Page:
FIFOs or even a separate processes (very hairy); this is just a matter of a
permission setting register in the application-processor. Still i expect the
number of messages/second in a FIFO to be enormous, even when going trough a
Hypervisor call. Even if its say a 1Mhz bus, with 16 bytes/message without
acknowledge its 65536 messages/second; now we can do better than 1Mhz for
General stats on the tag system, the L1 cache performance etc can also be
collected in one page/aplication-processor, provided the CPU has counters for
it, that can be added once a stat-tick to the current values. The page can
then be transfered over and over again by DMA on the stat-tick by the
statistics collector Minion. Other stats could also be set up this way by
asking the OS to mark a page as wired and asking the stats Minion to also
collect the page on the stat-tick.
This way its even extendable; sounds like a better way then sending massive
amount of data for statistical analysis.
> > As for the choice between a Hypervisor and running a bare OS, i'd go for the
> > Hypervisor solution. This way multiple OSs can easily run in parallel
> > including nested OSs. Even with one OS it abstracts away specific
> > implementation details that we might want to change in later versions.
> With tagged memory and a base hypervisor layer, it's starting to sound
> like an IBM mainframe-on-a-chip!
Why stop at a mainframe-on-a-chip! ;-)
> Is there an existing system you would propose to model this on? L4? Akaros?
We could learn lessons from them but their situation is quite different from
our target i think.
We could learn from them though by not demaning a fixed way of doing things.
For example, by allowing all non-instantanious Hypervisor calls like all FIFO
read/write requests to be either blocking, asynchronous or just notify i.e.
discard; if asynchronous, the OS then gets an interrupt when the response is
ready. When such calls would allways block, the entire OS would stop until the
Hypervisor returns; not a situation that is desirable.
When it is allowed to be asynchronous and say a FIFO read/write would
otherwise block, there are various options: the OS requesting it can then
either shedule a different thread or, when not available, accept an
OS-timeslice preemtion before its allotted timeslice is over. All idling OSes
are also supposed to request preemption until there is something more exiting
to do than burning cycles.
> > This also prevents (most) DMA based attacks since no user code will ever run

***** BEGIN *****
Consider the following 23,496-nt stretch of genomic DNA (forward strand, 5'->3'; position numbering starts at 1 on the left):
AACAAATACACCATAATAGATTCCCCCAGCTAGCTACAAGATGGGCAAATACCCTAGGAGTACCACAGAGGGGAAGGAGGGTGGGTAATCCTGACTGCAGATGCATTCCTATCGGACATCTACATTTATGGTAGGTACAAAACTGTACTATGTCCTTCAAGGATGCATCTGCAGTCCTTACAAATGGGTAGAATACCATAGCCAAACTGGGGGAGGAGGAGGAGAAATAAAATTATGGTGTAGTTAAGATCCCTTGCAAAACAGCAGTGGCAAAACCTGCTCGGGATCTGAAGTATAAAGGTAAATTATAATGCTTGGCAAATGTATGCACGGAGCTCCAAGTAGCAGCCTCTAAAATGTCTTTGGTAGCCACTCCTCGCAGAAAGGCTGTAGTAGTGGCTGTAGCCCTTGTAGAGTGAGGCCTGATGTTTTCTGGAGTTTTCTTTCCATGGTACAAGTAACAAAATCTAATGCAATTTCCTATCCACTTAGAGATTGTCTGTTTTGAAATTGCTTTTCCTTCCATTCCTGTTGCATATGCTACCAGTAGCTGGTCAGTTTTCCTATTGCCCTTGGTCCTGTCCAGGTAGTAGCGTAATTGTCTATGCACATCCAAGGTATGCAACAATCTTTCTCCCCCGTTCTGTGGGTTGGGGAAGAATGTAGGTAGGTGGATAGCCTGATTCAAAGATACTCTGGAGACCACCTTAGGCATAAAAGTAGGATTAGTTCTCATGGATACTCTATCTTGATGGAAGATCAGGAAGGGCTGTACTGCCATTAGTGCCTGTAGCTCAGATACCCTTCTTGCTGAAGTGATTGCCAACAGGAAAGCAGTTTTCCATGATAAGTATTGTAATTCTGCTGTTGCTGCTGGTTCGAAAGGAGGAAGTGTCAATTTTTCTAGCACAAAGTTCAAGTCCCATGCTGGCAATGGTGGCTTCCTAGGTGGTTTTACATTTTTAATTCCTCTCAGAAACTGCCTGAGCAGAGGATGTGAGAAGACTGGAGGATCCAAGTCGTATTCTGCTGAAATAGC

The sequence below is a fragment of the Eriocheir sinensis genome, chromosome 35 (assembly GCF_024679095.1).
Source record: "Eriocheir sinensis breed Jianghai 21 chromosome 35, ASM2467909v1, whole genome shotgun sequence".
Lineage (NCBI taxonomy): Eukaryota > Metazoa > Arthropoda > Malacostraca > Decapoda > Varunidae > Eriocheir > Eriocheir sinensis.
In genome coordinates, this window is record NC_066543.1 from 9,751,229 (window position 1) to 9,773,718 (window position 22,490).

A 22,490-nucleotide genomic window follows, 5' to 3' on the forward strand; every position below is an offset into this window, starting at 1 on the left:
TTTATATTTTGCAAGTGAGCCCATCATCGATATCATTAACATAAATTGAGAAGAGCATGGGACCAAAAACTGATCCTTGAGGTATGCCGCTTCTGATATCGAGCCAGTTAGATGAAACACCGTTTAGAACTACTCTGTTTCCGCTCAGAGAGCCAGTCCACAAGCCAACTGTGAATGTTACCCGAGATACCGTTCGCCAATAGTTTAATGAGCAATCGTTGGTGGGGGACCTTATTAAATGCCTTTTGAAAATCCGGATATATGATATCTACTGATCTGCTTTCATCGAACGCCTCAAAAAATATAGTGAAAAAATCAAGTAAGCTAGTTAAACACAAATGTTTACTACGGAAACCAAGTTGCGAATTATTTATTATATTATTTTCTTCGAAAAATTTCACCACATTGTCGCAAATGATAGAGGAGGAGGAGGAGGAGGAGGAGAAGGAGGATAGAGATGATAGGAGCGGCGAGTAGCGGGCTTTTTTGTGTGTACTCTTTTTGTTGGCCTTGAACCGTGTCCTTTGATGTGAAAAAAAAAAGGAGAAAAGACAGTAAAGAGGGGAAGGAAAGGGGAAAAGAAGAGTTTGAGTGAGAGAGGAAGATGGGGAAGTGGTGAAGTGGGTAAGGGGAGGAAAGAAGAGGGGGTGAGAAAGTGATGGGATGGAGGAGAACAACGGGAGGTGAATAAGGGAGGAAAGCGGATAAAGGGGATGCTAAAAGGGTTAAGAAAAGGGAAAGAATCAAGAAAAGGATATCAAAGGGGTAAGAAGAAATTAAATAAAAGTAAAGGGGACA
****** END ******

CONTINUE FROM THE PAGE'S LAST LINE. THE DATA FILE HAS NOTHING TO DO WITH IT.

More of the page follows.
> > on the Minions. Unless of course their firmware upgrade is explicitly allowed
> > by the minion master. These minion firmware could be considered Trusted and
> > are normally bound to the specific board and its hardware interfaces.
> Yes, replacing minion's code should certainly be a privileged
> operation and in some deployments you'd want it to be fixed as part of
> the secure boot sequence.
Sure! Or at least demand some form of microswitch or boot loader (Hypervisor
startup shell?) setting to unlock a specific minion reprogramming.
> > IF we go for supporting tags in the Minions, well... what to do with them? We
> > can't just save them to disc for that needs knowledge not present there. We
> > can't transfer them over a serial line unless we define a protocol for that. I
> > think thats the curse of wanting to support something that no devices cater
> > for. We're too early :)
> A minion could be employed as a smart I/O device where it reads in
> something over e.g. bluetooth, builds a datastructure in its
> scratchpad and applies appropriate tags which then gets DMAed back.
> There may be other uses for tags that can be constructed for the
I hadn't thought about those kind of applications yet though i am not sure it
would be best to categorise data there but it sure can have its merits.
Would the FlexPRET cpu's be an option for our Minions? Then we can eliminate
the entire L1 cache and use all that silicon space for our 1 cycle scratchpad
memory! It would also allow for multiple hardware threads for our direct
control, FIFO handling etc.
> > As for an intermediate solution, the DMA engine could be instructed to only
> > accept tags of a given type or give an error; say only accept data marked
> > encrypted and/or store data marked a certain type.
> Possibly, though this is going against the idea that tagged memory is
> a general purpose reconfigurable mechanism by fixing behaviour.
Not fixing behaviour at all! I only suggested that the DMA engine could be
instructed to store data under a specified type or that the DMA engine may
only accept data with a specified type, just as a part of the DMA command.
> Thanks, as always for your thoughts!
Hope this gets up a bit further on the road!